Senior Writer

More from WIRED

How ChatGPT—and Bots Like It—Can Spread Malware

Generative AI is a tool, which means it can be used by cybercriminals, too. Here’s how to protect yourself.

David Nield

It’s Way Too Easy to Get Google’s Bard Chatbot to Lie

The company’s policy bars use of the AI chatbot to “misinform.” A study found that it readily spouted untruths on topics from Covid-19 to the war in Ukraine.

Vittoria Elliott

Some Glimpse AGI in ChatGPT. Others Call It a Mirage

A new generation of AI algorithms can feel like they’re reaching artificial general intelligence—but it’s not clear how to measure that.

Will Knight

Amazon Is Joining the Generative AI Race

The ecommerce giant doesn’t have a ChatGPT rival, but it wants to sell you the tools you need to build one.

Will Knight

What’s AGI, and Why Are AI Experts Skeptical?

ChatGPT and other bots have revived conversations on artificial general intelligence. Scientists say algorithms won’t surpass you any time soon.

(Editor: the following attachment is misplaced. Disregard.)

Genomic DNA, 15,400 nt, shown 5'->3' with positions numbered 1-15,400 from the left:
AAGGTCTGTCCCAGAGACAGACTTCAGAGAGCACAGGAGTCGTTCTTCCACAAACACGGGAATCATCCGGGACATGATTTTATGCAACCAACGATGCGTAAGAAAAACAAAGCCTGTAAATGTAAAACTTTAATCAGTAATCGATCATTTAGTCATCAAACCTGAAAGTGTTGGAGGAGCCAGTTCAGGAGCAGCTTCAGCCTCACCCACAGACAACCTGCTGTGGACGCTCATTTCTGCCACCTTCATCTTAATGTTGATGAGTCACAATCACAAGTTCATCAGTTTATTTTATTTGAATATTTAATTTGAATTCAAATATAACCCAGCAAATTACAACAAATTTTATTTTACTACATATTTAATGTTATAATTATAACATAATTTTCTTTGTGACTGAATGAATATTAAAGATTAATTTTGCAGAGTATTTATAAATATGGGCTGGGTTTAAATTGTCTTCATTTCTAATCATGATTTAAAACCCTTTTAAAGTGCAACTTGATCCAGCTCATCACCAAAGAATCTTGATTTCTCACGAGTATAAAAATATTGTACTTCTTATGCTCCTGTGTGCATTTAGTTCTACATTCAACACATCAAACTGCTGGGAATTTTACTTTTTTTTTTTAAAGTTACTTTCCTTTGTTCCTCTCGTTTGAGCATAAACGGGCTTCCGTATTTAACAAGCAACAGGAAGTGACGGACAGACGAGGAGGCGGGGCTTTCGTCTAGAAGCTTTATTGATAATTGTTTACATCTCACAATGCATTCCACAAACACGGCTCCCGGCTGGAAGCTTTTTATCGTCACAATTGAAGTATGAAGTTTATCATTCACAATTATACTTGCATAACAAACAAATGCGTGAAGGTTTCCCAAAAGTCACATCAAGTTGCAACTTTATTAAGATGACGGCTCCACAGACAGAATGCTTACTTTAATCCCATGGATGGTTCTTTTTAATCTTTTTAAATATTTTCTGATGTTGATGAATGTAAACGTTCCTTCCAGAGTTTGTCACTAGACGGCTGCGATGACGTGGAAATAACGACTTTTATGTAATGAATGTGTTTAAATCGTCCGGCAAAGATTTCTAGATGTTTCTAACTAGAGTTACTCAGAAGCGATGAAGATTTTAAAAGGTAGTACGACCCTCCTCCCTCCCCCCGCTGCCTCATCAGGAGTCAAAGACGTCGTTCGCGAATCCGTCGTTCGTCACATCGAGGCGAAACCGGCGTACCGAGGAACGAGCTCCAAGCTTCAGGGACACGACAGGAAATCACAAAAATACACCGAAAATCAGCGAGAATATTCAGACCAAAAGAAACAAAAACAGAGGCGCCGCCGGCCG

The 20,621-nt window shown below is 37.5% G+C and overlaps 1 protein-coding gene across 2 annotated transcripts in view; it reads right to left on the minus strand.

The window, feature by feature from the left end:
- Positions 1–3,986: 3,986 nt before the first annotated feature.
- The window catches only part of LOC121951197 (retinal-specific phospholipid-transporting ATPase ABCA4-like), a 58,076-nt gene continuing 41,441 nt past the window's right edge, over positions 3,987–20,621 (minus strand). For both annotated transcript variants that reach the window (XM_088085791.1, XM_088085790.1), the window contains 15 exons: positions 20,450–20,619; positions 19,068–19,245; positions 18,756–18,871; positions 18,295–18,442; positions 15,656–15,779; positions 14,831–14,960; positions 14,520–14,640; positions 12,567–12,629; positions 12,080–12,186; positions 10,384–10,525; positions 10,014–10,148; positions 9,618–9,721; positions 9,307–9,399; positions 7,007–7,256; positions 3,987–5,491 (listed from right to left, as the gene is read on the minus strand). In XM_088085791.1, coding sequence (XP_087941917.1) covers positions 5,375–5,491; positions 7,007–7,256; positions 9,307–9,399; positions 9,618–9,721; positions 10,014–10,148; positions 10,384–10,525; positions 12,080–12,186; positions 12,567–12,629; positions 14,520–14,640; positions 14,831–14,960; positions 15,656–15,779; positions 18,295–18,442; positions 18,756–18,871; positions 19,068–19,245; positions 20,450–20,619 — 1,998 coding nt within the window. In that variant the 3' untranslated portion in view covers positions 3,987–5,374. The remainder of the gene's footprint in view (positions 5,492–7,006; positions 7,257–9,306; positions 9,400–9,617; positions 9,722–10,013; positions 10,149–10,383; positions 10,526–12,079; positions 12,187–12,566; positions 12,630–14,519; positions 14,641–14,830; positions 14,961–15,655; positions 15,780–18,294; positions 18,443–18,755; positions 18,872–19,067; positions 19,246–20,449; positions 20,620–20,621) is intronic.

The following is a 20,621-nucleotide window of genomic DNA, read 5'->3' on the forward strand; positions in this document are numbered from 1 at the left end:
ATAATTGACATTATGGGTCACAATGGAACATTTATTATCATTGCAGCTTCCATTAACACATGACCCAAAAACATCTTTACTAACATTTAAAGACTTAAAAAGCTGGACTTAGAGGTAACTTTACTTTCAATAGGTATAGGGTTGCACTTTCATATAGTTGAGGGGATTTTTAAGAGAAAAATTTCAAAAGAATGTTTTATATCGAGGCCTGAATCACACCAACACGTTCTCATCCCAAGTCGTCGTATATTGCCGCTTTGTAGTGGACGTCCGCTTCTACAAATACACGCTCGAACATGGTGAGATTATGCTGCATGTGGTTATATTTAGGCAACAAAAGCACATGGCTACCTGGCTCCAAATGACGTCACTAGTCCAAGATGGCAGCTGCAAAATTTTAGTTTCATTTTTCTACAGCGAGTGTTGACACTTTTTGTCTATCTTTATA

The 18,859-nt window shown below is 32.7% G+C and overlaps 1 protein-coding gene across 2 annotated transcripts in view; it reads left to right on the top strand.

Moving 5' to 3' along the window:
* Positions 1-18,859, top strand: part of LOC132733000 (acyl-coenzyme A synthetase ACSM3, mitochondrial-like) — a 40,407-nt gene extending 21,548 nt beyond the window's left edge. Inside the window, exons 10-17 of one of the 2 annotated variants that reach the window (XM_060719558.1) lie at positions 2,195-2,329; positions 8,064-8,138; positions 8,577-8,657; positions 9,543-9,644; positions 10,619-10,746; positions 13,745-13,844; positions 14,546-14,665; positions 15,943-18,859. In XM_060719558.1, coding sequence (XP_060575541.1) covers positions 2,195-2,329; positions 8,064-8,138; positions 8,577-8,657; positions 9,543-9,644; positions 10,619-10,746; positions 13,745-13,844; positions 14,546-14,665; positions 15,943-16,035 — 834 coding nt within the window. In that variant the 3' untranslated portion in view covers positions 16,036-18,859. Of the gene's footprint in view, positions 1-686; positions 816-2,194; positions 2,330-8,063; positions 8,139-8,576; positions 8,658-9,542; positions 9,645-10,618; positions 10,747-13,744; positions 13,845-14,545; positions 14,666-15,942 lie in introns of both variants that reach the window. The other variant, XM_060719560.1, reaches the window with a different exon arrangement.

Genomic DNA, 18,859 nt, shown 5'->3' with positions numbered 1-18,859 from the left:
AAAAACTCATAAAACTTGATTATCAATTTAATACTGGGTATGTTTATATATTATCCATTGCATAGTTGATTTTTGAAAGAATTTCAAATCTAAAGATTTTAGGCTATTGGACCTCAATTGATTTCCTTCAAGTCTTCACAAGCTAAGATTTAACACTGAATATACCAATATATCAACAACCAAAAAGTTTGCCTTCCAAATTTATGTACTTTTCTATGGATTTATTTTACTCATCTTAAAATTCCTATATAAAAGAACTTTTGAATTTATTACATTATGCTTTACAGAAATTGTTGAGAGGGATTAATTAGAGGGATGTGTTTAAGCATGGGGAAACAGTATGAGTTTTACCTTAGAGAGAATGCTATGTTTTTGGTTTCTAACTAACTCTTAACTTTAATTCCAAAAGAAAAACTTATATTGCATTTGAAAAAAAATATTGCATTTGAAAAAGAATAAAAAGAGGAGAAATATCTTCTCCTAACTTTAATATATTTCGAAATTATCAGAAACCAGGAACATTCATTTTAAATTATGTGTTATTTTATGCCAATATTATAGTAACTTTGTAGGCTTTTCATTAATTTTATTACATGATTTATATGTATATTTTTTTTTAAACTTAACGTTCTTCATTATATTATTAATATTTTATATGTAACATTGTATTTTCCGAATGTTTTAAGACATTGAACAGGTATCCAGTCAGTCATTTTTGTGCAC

Reece Rogers

Tech Layoffs Reveal America’s Unhealthy Obsession With Work

Author Simone Stolzoff argues the US is in thrall to “workism”—the dangerous illusion that your job is the only source of self-worth.

Lauren Goode

AI Video Generators Are Nearing a Crucial Tipping Point

Video memes made with algorithms are suddenly everywhere. Their sudden proliferation may herald an imminent explosion in the technology's capability.

Will Knight

The Elusive Dream of Fully Autonomous Construction Vehicles

Robot excavators and other equipment held big promise for heavy equipment makers—like self-driving cars, the technology has proven difficult to perfect.

Khari Johnson

Credit belongs to :

Check Also

How Elon Musk and Tesla Helped Spark the UAW Auto Strikes

Aarian Marshall Business Sep 21, 2023 7:00 AM How Elon Musk and Tesla Helped Spark …